9 Historic Homes in Savannah

The Davenport House Museum in Savannah, Georgia.

The Davenport House Museum is located on Columbia Square.

From the cobblestone alleyways to the quaint squares that dot the city, Savannah is known for its rich history. But it’s the historic houses that really draw the eye! These gorgeous structures are where people went about their daily life in the 19th century, and now, they’re open to the public.  

Owens-Thomas House & Slave Quarters

This stunning example of Regency architecture was owned by the Owens family for 121 years. Built in 1819, the house and adjacent slave quarters are the only intact quarters open to the public in Savannah. Visitors can walk through a National Historic Landmark, take in the earliest system of indoor plumbing, and view America’s largest swath of slave-applied haint blue paint (said to ward off evil).

Davenport House Museum

Built in 1820, the Davenport House Museum sparked Savannah’s historic preservation movement in 1955. The Davenport House Museum has a gorgeous courtyard area that is a popular spot for quaint Savannah weddings.

Green-Meldrim House

Although this house was constructed in the 1850s, its particularly unique trait is that General William Sherman used the Green-Meldrim House as his headquarters during the Civil War, and it is from this location that he gifted President Lincoln Savannah as a Christmas present!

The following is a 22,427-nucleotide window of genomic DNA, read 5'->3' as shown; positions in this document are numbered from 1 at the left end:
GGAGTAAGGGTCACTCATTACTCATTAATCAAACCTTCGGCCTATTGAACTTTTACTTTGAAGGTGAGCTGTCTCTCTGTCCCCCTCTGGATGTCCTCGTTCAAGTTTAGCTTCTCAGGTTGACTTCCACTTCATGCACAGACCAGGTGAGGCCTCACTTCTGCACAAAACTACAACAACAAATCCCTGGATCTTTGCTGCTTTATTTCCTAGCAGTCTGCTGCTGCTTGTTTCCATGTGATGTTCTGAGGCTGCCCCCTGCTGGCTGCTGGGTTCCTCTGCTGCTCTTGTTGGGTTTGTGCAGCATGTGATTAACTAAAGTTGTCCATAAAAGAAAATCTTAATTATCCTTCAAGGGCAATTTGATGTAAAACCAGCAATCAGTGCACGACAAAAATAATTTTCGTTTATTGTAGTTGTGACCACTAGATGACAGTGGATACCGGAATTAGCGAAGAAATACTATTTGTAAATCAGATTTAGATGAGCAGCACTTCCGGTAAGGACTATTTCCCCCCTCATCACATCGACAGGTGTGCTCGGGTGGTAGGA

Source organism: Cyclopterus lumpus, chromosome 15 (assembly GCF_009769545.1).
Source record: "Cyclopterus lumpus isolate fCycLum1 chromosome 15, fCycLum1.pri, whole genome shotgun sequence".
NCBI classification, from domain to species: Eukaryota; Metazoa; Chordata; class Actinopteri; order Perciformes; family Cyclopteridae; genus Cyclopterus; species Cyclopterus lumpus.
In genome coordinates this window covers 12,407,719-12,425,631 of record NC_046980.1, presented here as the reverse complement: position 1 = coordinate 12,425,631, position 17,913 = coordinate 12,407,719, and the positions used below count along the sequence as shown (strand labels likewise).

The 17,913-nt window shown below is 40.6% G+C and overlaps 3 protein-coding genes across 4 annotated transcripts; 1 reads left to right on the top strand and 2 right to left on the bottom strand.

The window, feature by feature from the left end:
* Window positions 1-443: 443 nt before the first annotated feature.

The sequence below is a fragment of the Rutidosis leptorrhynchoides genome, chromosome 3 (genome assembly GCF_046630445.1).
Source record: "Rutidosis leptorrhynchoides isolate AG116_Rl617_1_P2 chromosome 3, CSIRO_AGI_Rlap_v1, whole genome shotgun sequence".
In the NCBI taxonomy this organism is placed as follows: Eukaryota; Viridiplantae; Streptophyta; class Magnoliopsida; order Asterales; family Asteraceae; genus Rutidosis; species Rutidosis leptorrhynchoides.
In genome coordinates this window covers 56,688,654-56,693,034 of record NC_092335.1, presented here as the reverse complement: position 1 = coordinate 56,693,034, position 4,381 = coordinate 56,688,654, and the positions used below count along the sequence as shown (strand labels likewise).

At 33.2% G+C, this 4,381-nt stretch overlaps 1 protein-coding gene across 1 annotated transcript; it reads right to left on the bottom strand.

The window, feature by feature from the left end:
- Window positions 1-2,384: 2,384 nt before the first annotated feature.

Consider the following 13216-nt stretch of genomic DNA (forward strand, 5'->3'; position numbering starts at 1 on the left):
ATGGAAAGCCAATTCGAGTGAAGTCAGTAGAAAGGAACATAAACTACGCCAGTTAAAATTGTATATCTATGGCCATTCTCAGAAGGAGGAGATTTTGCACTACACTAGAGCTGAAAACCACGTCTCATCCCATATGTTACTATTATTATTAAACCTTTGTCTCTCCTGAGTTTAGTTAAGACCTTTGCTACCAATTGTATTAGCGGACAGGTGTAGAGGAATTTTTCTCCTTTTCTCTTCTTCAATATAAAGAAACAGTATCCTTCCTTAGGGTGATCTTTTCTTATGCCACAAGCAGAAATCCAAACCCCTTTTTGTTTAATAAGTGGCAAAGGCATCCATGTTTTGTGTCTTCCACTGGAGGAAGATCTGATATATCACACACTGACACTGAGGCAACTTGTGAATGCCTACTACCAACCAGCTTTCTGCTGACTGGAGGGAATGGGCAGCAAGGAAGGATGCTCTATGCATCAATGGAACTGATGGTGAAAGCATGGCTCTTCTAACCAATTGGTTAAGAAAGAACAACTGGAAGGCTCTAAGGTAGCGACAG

Andrew Low House

Much like the other homes on this list, the Andrew Low House offers visitors a glimpse back in time. Come wander this mid-nineteenth century home that faces beautiful Lafayette Square.

Telfair Academy

This family mansion became the first art museum in America to be founded by a woman, circa 1886. It’s now the oldest public art museum in the South.

Sorrel-Weed House

Unlike some of the other homes on this list, the Sorrel-Weed House is most well-known for its hauntings. In fact, it boasts being called the most haunted place in Savannah!

Harper Fowlkes House

Tour the home of Alida Harper Fowlkes, the woman who helped spearhead the historic preservation movement in Savannah and saved numerous beautiful homes from destruction. 

Birthplace of Juliette Gordon Low

Now currently owned by Girl Scouts of the USA, this house was the birthplace of Juliette Gordon Low. It was also Savannah’s first registered National Historic Landmark.

Scarbrough House

Although this house is now the Ships of the Sea Maritime Museum, it was once the home of one of the owners of the Savannah, the first steamship to sail across the Atlantic Ocean. Now visitors can learn about the history of the sea while they tour a structure originally built in 1819. 

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